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Science and Innovations

Health Care for Navajo Elders Requires Bridging Language, Culture

Althea John / Navajo Times

Navajo spiritual tradition accepts old age as a natural part of life, but that’s doesn’t mean aging is easy – especially when language and culture can make it difficult to communicate with doctors.

Credit Melissa Sevigny
Rising sun decals in patient rooms at Flagstaff Medical Center indicate which way is east for Navajo patients.

Thelma Begay grew up on the Navajo Nation near Page. As a child, she begged her father to let her get an education at the nearest boarding school, 100 miles from where her family raised sheep.

“And I didn’t know a word of English, nothing,” she says. “I only talked Navajo, you know. So that was 1944 when I first went to school.”

Begay’s eighty-one now and her health isn’t what it used to be. She moved to an assisted living facility in Flagstaff last year after having her left foot amputated. Begay says even though she speaks English now, it’s difficult to talk to her doctors about her health.

“Some words are hard, you know,” she says. “Some don’t even have a name.”

Diné is a descriptive language. There’s no one word for cancer or dementia. Illness and memory loss are thought to be imbalances with nature, something to correct with ceremonies, not necessarily western medicine. Still, many Navajo elders come to Flagstaff for specialized treatment and long-term care. There’s only one assisted living facility on the vast reservation.

Geri Kinsel-Begay is an interpreter at Flagstaff Medical Center. “I always tell people, you know, I get paid to speak my language,” she says, “this unique, beautiful language that came from my grandma and grandpa.”

Kinsel-Begay says she acts as a voice for her grandparents when she interprets for elders at the hospital. “You know, the doctors use these real long words, like for example maybe subdural hematoma,” she says. “How do you explain to grandma and grandpa that’s a procedure that’s going to be performed on them?”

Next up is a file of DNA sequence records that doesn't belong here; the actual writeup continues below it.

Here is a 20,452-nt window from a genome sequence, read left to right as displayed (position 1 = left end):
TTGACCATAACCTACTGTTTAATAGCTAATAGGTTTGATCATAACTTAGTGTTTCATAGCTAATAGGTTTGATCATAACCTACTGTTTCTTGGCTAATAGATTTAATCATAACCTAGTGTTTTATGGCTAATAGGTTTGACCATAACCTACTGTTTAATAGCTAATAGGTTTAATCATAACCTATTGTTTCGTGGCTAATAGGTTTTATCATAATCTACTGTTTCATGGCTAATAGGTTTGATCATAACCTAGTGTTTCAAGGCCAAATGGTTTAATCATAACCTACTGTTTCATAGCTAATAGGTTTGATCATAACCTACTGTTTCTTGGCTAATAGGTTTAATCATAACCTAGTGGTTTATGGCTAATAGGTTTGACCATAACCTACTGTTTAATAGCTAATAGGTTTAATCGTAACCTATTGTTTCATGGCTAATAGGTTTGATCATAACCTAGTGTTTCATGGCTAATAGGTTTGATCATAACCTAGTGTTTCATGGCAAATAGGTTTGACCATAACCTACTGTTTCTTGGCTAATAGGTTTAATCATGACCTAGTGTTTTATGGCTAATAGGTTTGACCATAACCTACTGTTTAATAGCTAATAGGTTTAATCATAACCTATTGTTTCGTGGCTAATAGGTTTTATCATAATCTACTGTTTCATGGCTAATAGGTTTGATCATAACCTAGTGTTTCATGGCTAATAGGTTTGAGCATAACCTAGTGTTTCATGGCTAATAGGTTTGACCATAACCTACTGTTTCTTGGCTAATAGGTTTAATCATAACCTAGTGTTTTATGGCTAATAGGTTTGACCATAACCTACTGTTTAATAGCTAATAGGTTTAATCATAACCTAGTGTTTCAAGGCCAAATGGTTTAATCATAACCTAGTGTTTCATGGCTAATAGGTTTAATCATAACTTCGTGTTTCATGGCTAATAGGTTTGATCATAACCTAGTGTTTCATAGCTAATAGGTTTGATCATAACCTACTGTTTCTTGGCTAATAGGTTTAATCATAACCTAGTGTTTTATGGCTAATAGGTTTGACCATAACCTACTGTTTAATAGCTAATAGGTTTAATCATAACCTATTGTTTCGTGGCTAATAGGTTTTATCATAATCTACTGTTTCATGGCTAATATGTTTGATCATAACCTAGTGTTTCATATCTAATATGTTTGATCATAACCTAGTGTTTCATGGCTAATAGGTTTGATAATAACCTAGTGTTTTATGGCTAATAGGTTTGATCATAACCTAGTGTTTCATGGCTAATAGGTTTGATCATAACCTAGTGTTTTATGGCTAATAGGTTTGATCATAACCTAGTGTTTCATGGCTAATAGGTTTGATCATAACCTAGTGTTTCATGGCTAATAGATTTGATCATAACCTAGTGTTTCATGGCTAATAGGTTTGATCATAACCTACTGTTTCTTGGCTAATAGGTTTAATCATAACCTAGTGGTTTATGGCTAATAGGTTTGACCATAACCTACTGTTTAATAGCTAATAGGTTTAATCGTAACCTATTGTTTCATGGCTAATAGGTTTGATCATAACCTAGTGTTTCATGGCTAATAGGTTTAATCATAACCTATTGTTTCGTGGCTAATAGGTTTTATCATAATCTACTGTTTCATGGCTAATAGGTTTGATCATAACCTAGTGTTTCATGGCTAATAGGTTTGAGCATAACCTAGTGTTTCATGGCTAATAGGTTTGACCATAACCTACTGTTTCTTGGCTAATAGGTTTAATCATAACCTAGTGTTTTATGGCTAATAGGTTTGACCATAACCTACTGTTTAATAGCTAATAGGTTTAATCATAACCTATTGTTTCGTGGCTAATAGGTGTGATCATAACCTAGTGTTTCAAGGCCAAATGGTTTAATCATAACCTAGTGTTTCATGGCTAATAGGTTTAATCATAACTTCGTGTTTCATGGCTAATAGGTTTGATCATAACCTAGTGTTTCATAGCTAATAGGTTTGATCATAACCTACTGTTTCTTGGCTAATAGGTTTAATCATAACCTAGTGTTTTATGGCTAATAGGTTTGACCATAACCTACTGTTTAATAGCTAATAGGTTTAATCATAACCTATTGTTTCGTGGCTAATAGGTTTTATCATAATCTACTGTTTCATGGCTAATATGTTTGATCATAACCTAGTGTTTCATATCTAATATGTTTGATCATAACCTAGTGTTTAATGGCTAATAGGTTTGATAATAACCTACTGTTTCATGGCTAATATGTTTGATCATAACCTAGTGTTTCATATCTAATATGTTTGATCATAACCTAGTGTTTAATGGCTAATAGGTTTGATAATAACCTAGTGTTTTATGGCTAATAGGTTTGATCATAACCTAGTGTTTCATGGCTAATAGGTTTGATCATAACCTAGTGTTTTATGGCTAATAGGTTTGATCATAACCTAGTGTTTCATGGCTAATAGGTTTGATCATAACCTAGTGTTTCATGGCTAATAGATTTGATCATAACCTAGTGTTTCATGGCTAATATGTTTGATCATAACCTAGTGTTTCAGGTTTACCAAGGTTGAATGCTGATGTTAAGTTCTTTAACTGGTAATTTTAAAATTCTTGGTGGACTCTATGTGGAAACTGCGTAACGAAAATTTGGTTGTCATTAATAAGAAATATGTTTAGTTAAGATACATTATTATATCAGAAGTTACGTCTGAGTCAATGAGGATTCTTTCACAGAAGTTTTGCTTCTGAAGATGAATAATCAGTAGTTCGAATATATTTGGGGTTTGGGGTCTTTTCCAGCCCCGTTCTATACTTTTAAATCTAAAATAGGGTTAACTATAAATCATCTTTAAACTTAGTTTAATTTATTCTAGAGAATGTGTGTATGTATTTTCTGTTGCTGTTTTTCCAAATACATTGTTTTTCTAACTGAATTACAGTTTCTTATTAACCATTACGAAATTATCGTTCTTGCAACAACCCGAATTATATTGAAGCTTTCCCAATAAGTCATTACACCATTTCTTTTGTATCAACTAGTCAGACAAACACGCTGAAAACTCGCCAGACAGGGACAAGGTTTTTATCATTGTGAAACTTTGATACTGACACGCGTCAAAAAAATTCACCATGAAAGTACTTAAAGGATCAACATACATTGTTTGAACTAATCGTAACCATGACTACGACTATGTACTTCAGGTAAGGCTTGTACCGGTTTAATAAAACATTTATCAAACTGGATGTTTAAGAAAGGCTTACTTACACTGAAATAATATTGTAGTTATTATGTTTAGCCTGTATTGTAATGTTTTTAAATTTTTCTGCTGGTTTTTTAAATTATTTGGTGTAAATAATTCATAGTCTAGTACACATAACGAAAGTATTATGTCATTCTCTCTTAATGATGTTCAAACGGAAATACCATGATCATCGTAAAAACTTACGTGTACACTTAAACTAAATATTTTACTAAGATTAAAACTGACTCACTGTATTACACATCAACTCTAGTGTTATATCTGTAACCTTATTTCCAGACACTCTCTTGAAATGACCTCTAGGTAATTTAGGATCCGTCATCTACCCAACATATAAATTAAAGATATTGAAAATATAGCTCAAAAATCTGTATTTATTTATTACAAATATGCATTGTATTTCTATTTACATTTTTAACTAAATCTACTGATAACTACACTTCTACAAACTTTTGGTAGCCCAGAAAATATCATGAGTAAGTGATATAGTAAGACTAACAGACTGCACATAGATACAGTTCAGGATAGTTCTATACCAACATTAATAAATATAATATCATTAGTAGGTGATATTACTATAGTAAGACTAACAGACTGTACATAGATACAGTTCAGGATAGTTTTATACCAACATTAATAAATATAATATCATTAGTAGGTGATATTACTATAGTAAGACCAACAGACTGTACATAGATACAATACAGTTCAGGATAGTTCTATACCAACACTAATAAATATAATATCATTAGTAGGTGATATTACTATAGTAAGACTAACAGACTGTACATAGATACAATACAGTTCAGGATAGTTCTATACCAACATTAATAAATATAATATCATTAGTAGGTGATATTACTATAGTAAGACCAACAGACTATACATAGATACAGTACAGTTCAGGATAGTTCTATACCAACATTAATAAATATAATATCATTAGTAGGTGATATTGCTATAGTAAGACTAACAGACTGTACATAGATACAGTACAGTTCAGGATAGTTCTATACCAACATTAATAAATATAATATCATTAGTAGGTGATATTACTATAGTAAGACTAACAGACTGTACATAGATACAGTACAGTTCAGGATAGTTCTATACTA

Sometimes she has to give the news of a terminal diagnosis or ask a patient to write a living will. Cultural taboos make that difficult. Kinsel-Begay’s grandmother taught her never to speak the word “death.” She says, “Can you imagine the culture shock that it brings? Because we were taught to not let that word enter your mind or come to the tip of your tongue.”

Kinsel-Begay uses a kind of bilingual storytelling to create a cultural bridge between Navajo elders and medical providers. It’s a role many caretakers have to play.

Charlotte Beyal takes care of her 92-year-old mother-in-law, who speaks English, but still needs help understanding her doctor. With the doctors, it’s maybe,” Beyal says. “Maybe it’s this. Maybe it’s that. And so that’s really confusing to Navajo patients, who are saying, what am I doing here?”

Beyal believes taking care of an elder is not a burden; it’s an honor and a joy.

“I go over to the old folks’ home and I see so many just sitting in wheelchairs,” she says. “I go in and say Ya’at’eeh real loud, and they all respond Ya’at’eeh!” They just want to be acknowledged, Beyal says. In Navajo tradition, old age isn’t something to fear. It’s something to celebrate. 

Supported by BBB Revenues from the City of Flagstaff and Flagstaff Arts Council

Melissa joined KNAU's team in 2015 to report on science, health, and the environment. Her work has appeared nationally on NPR and been featured on Science Friday. She grew up in Tucson, Arizona, where she fell in love with the ecology and geology of the Sonoran desert.
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